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The early growth of the modern mass media in the Islamic world was associated, first, with state intervention in the production and distribution of the press, and, second, with the influence of both secular and religious leaders who sought to use the press for sociopolitical reforms. Thus, during the last two decades of the nineteenth century, two types of publications emerged in the Islamic world: one journalistic establishment led mainly by the Western-trained and educated elites who were promoting European ideas of secularism, liberalism, and modern nationalism, and another pioneered by religious leaders and Islamic reformists such as Sayyid Jamāl al-Dīn al-Afghānī, who was campaigning for a unified Islamic community throughout the Middle East, Asia, and North Africa. By the turn of the century, the new tool of journalism was in widespread use in the Islamic world from Indonesia to North Africa.

The twentieth century thus marked the rise of modern mass communication in the Islamic world. The process of decolonization in a number of Islamic countries in Asia and Africa, coupled with the delineation of economic classes and the recognition of the nation-state system, elevated the communications media to new prominence in which the state played a major role. In the Central Asian republics where Soviet models of media became dominant, Islamic institutions of communication such as mosques and madrasahs (schools) remained under the control and supervision of the state.

A characteristic of the mass media in the contemporary Islamic world has been the multiplicity of press agencies as well as broadcasting, telecommunications, and cultural industries, which has largely reflected the diversity of ethnic, linguistic, and geographical groups. As a whole, the media in the Islamic world, particularly television, have been strongly influenced by their counterparts in the West. In contrast to the press, this has had a fairly independent, private status; radio and television typically have been operated by centralized, government-supervised institutions.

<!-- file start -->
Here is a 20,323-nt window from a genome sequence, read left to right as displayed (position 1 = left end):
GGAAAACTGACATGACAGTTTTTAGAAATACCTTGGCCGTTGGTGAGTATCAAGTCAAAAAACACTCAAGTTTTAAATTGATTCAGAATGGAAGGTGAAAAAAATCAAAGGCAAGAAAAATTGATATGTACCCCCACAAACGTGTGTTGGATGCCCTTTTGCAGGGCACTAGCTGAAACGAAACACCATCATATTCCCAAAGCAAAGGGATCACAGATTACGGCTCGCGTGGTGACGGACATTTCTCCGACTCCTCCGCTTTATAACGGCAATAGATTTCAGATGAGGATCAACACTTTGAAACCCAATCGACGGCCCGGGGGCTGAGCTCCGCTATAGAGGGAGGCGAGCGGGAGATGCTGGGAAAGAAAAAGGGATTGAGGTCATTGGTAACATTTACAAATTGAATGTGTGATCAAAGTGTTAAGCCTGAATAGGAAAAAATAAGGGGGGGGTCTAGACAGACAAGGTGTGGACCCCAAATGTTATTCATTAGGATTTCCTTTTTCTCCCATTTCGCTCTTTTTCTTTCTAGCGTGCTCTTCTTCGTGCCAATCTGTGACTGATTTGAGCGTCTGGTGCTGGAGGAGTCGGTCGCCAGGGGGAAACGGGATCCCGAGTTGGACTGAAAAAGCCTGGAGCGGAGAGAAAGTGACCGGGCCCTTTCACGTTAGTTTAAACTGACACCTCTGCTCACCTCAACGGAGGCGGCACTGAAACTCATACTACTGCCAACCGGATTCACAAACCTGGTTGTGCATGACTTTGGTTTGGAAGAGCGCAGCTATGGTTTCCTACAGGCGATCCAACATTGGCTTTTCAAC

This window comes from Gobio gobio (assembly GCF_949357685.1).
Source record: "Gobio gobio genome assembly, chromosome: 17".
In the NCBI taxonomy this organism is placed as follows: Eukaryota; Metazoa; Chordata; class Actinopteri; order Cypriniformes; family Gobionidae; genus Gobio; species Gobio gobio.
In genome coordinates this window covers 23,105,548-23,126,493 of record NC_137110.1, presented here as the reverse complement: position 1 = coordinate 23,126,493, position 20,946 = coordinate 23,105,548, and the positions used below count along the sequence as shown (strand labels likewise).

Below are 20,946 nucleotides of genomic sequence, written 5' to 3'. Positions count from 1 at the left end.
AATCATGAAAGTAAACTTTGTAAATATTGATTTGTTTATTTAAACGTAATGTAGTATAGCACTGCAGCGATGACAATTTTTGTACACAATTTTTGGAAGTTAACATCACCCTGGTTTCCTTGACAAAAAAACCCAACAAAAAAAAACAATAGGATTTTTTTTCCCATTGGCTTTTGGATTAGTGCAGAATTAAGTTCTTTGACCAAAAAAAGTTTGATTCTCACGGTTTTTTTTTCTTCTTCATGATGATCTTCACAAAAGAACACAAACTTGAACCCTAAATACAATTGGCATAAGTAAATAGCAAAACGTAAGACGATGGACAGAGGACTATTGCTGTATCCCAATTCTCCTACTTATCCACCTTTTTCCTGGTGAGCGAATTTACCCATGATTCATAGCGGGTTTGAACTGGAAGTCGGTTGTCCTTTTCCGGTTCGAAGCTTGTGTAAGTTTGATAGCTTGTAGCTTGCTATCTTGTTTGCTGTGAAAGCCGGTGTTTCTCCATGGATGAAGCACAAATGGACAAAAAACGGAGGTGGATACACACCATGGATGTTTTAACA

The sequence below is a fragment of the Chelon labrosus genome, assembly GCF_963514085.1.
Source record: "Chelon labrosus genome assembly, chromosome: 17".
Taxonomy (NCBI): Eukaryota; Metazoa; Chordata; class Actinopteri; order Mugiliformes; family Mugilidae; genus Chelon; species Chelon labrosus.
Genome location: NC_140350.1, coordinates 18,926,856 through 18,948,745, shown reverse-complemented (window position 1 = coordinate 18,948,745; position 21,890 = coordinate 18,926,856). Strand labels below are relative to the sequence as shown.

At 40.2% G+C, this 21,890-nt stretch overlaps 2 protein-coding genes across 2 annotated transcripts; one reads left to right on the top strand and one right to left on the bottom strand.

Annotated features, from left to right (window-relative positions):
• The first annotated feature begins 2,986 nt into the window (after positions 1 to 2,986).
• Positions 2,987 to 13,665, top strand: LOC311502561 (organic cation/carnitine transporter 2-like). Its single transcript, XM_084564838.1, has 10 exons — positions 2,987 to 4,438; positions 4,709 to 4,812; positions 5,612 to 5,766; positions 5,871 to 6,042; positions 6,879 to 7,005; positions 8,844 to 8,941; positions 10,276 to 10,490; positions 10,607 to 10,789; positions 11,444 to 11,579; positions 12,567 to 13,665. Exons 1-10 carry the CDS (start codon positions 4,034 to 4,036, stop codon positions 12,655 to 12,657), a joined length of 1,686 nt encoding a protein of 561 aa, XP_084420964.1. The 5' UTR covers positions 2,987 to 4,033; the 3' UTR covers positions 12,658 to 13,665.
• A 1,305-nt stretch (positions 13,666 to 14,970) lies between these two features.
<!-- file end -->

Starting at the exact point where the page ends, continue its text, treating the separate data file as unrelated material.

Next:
In countries such Indonesia, Malaysia, Pakistan, and Egypt, the use of personal computers and facsimile machines for the diffusion of Islamic ideas has become widespread. Information about Islam has become more accessible to the layperson through databases on the Qur'an and hadith.

Even if traditional media outlets lost their monopolies, what also was sacrificed in this rush was the measured reflections made by well-read authors who relied on their own, as well as their institutional memories. Cyber muftīs issued fatwas that were not always popular or within traditional norms. Often, charismatic and media savvy clerics such as Shaykh Hamza Yusuf—whose sermons on were among the most popular—gained a significant following. Thus, the Web created confusion, stirring a volatile mix of competing opinions—including serious divisions over who speaks for Islam—that sidelined local imams. Young and more educated Muslims flocked to the Internet for a variety of sermons by Muslim authorities living in faraway lands, but who appealed to the tech savvy through modernizing additions. Consequently, while some competence standards improved, local leaders lost much of their authority. Given inherent community values within Islam, this loss was significant, even if its consequences were not entirely apparent. Islam was certainly evolving intellectually but this evolution was largely occurring in an era of globalization and instant communication with, perhaps, unforeseen ramifications.


Mowlana, Hamid and Joseph A. Kéchichian. "Communications Media." In The Oxford Encyclopedia of the Islamic World. Oxford Islamic Studies Online,



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